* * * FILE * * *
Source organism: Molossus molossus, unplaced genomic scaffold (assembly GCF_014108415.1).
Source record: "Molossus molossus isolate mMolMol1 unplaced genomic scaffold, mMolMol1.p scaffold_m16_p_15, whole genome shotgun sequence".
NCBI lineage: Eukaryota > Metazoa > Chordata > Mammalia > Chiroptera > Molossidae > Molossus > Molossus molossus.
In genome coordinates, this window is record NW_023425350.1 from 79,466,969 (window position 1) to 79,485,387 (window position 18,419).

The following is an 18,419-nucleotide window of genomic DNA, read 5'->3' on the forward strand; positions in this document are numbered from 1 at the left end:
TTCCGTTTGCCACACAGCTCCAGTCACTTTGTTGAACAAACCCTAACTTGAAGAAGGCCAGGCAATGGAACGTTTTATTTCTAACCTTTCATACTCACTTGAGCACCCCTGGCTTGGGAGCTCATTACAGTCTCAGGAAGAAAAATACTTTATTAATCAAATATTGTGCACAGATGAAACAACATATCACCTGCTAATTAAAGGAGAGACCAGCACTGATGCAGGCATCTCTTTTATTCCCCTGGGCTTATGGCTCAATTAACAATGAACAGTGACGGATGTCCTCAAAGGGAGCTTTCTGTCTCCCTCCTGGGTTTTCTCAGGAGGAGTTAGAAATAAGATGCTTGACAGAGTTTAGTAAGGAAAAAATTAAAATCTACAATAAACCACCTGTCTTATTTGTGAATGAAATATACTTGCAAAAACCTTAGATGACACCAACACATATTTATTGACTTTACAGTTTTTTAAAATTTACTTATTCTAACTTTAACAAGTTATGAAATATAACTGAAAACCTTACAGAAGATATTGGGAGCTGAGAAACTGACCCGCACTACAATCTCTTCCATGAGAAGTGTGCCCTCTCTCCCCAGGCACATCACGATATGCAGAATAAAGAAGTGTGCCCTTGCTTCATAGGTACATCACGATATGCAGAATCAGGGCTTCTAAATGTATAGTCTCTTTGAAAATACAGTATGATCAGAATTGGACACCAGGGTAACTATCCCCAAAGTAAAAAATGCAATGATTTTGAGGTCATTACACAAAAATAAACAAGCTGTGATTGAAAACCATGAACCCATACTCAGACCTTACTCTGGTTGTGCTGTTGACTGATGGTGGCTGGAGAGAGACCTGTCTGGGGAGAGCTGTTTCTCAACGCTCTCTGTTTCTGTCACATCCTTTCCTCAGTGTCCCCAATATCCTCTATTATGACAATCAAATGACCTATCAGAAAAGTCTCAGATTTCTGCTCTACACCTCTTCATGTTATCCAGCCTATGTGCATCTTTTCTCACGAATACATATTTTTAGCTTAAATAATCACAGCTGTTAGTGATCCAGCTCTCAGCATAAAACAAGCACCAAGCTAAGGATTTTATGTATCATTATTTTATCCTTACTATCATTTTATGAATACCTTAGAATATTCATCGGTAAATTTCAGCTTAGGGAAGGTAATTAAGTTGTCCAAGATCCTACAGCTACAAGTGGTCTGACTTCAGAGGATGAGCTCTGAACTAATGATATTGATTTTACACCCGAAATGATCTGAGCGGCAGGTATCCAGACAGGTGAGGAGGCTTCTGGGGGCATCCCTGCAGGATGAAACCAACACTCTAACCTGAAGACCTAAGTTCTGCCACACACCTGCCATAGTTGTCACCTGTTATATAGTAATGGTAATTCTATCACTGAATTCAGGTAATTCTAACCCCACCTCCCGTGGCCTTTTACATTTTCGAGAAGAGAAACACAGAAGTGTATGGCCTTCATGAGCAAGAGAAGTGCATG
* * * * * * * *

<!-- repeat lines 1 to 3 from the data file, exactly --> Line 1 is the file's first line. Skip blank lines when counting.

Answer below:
Source organism: Molossus molossus, unplaced genomic scaffold (assembly GCF_014108415.1).
Source record: "Molossus molossus isolate mMolMol1 unplaced genomic scaffold, mMolMol1.p scaffold_m16_p_15, whole genome shotgun sequence".
NCBI lineage: Eukaryota > Metazoa > Chordata > Mammalia > Chiroptera > Molossidae > Molossus > Molossus molossus.